In an unpublished decision, a panel of the Appellate Division reversed. The panel determined that Rule7:6-2(a)(1) does not require that the request for a civil reservation be made in open court at the time the guilty plea is accepted. Surmising that the civil reservation was a material aspect of the guilty plea, the panel suggested that the trial judge should have permitted defendant to withdraw his plea. In addition, the panel held that a civil reservation should be granted as a matter of course any time after entry of the plea, unless there is an objection. The panel further observed that there were other reasons to exclude the guilty plea here, including: 1) the absence of a factual basis provided by defendant, 2) the prejudicial impact of a guilty plea, and 3) the absence of any probative value of the guilty plea to a central issue in this case, which was whether a motor vehicle accident occurred at all. This Court granted the Maidas petition for certification. Maida v. Kuskin, 217 N.J.50 (2014).

HELD: A request for a civil reservation in municipal court must be made in open court and contemporaneously with the court s acceptance of defendant s guilty plea. If the prosecutor or the victim demonstrates good cause, or the charge to which a defendant pleads guilty does not arise out of the same occurrence that is the subject of the civil proceeding, a civil reservation order may not be entered.

1. Defendant pled guilty to one of the more than 2 million non-DWI traffic cases filed in the municipal courts of this State in 2010. The Rules, particularly Part 7, address all facets of municipal court practice. Rule7:6-2(a)(1) permits a municipal court judge to accept a guilty plea, but the judge may not do so without first addressing the defendant personally, determining that the plea is made voluntarily with understanding of the nature of the charge and the consequences of the plea, and determining that there is a factual basis for the plea. If a civil complaint has been filed, or one is anticipated, the court may, on defendant s request, order that the plea not be used as evidence in a civil proceeding. R.7:6-2(a)(1). Guilty pleas that do not follow this basic structure are subject to reversal. A municipal court order indicating that the plea not be evidential in any civil proceeding is entered as a matter of course unless the prosecutor or the victim objects. If the prosecutor or victim objects to a civil reservation or non-evidential order, the objecting party must show good cause for withholding the order. (pp. 10-12)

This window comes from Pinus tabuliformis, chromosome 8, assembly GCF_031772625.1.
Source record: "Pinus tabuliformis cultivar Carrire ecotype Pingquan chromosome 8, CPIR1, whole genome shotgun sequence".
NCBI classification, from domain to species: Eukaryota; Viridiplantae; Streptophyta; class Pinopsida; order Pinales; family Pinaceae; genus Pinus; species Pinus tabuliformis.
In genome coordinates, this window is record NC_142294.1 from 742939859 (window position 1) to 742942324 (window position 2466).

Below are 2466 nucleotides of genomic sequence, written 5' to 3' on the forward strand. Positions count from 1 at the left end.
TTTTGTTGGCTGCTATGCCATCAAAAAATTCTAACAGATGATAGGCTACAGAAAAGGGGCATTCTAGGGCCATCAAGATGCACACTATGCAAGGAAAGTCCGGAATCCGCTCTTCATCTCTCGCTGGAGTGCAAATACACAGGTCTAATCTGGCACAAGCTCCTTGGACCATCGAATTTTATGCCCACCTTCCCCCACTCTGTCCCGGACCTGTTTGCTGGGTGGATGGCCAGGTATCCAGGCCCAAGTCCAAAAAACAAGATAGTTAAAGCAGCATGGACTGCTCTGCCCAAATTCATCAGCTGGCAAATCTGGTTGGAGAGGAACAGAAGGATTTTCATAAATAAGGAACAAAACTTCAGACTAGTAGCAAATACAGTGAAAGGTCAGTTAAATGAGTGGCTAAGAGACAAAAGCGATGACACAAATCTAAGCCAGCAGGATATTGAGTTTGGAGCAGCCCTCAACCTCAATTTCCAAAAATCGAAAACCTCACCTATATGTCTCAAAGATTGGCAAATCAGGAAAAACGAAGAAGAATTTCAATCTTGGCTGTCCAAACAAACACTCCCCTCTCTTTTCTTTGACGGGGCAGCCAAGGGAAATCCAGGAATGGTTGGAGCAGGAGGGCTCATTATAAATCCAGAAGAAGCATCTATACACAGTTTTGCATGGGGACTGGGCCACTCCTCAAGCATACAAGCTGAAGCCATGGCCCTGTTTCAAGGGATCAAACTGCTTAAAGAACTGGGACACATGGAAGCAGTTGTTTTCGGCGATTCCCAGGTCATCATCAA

2. State v. Haulaway, Inc., 257 N.J. Super.506 (App. Div. 1992), provides guidance on what constitutes good cause to support entry or denial of a civil reservation. In Haulaway, defendants entered guilty pleas with knowledge that the State would object to entry of a civil reservation order. The Appellate Division determined that good cause did not exist to support the civil reservations defendants requested because they pled guilty knowing that the State might object to a no-civil-use order and without conditioning their pleas on the entry of such an order. Similarly, this Court addressed the admissibility of a guilty plea to careless driving in a subsequent civil proceeding. Eaton v. Eaton, 119 N.J.628 (1990). There, the driver of a car involved in a single-car accident pled guilty to careless driving without an appearance in municipal court. A passenger in the car died from injuries suffered in the crash. In the wrongful death action, the driver contended that her guilty plea to careless driving was not admissible. This Court disagreed and emphasized that a guilty plea is only evidence of negligence and certainly not conclusive proof[] of the facts underlying the offense. Absent a properly entered civil reservation, a person who enters a guilty plea to a traffic offense may be confronted with the factual basis for it in a civil action arising from the same occurrence that triggered the issuance of the motor vehicle charge. If a person contested the charge, a conviction following a trial is not admissible because the contesting defendant never admitted guilt. (pp. 12-16)